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New Jersey Employment Law Blog

Drunk Driving Campaign Raises Awareness

A new initiative seeks to raise awareness about drunk driving this week. From August 21 to September 7, New Jersey drivers in some areas will go through sobriety checkpoints and roving patrols. This is part of the national campaign to "Drive Sober or Get Pulled Over." The goal is to reinforce the message that drinking and driving is highly dangerous and those convicted will receive harsh punishment.

According to the New Jersey Division of Highway Traffic Safety, 27 percent of motor vehicle fatalities in 2013 involved alcohol impairment. Drunk driving causes roughly 10,000 deaths nationwide each year. Crashes involving drunk drivers cause approximately $50 billion in costs every year. The problem has persisted despite years of effort to spread the message of just how deadly drinking and driving can be. 

Whistleblower Law Extended In New Jersey

The public has an interest in finding out when businesses are breaking the law. The people most likely to have that information are employers of the company in question. In an effort to encourage public disclosure of wrongdoing, New Jersey passed the Conscientious Employee Protection Act (CEPA). CEPA is sometimes referred to as a whistleblower statute. Blowing the whistle on your employer was, prior to the passage of CEPA, a good way to end up fired. The statute works to protect workers by preventing employers from taking adverse job actions, including wrongful discharge, termination, demotion or transfer in retaliation. CEPA gives workers the right to recover damages, including attorney's fees, if the company does retaliate. Until recently, however, it was not clear whether CEPA extended to workers whose job duties included identifying health and safety risks.

The New Jersey Supreme Court recently upheld a ruling from the appeals court that watchdog employees were covered under CEPA like any other worker. The employer in question, a subsidiary of Johnson & Johnson, had argued that watchdog employees were not "employees" under the terms of CEPA. The appeals court and New Jersey Supreme Court disagreed.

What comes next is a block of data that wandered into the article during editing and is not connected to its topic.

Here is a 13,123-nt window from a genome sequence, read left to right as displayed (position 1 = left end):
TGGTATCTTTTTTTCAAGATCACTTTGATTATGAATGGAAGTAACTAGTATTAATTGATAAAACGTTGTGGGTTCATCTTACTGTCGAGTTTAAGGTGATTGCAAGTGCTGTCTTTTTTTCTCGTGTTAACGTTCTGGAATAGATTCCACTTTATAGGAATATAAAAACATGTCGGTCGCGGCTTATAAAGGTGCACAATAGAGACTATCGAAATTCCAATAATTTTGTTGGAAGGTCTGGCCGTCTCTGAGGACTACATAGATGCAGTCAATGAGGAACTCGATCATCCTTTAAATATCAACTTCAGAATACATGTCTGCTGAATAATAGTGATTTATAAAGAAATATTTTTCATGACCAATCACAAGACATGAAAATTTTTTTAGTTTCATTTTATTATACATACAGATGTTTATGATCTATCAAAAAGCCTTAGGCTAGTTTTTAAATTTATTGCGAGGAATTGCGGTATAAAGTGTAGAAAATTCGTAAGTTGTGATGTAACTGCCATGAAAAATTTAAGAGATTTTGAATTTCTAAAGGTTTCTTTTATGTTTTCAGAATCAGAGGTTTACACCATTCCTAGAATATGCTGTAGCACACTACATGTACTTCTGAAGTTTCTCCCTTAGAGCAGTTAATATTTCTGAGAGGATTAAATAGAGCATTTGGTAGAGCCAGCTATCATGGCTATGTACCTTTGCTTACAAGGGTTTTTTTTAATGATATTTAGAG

Child Passenger Safety In New Jersey

As of September 1, the State of New Jersey will have a new set of laws in place to improve the safety of young passengers. The new rules make several changes that parents and guardians should be aware of when transporting young people by car. The new laws are intended to bring New Jersey into line with the latest recommendations from the American Academy of Pediatrics regarding child safety.

The first thing to be aware of is that the manufacturer's guidelines of your child safety equipment no longer trump New Jersey law. Even if you follow the guidelines on the product, you can still be subjected to a $75 fine. It is possible that you will have to ignore product guidelines to comply with New Jersey law.

Charting The Pay Gap

There are many ways in which people of a certain ilk try to deny or defend the wage gap between men and women. Some claim there is no gap, ignoring substantial research that it is a real problem. Some claim it is a matter of personal decisions, as though women choose to earn less to do the same work as men. Another claim that has gained popularity is that the gap all but disappears if we ignore the very top levels, with the implication being that the problem will correct itself sometime in the future when more of these positions are filled by women. Ignoring the fact that there is no valid reason so few females occupy those positions now, this hides the fact that the wage gap is present from the earliest point in our careers. It may be smaller, but that small gap widens over time.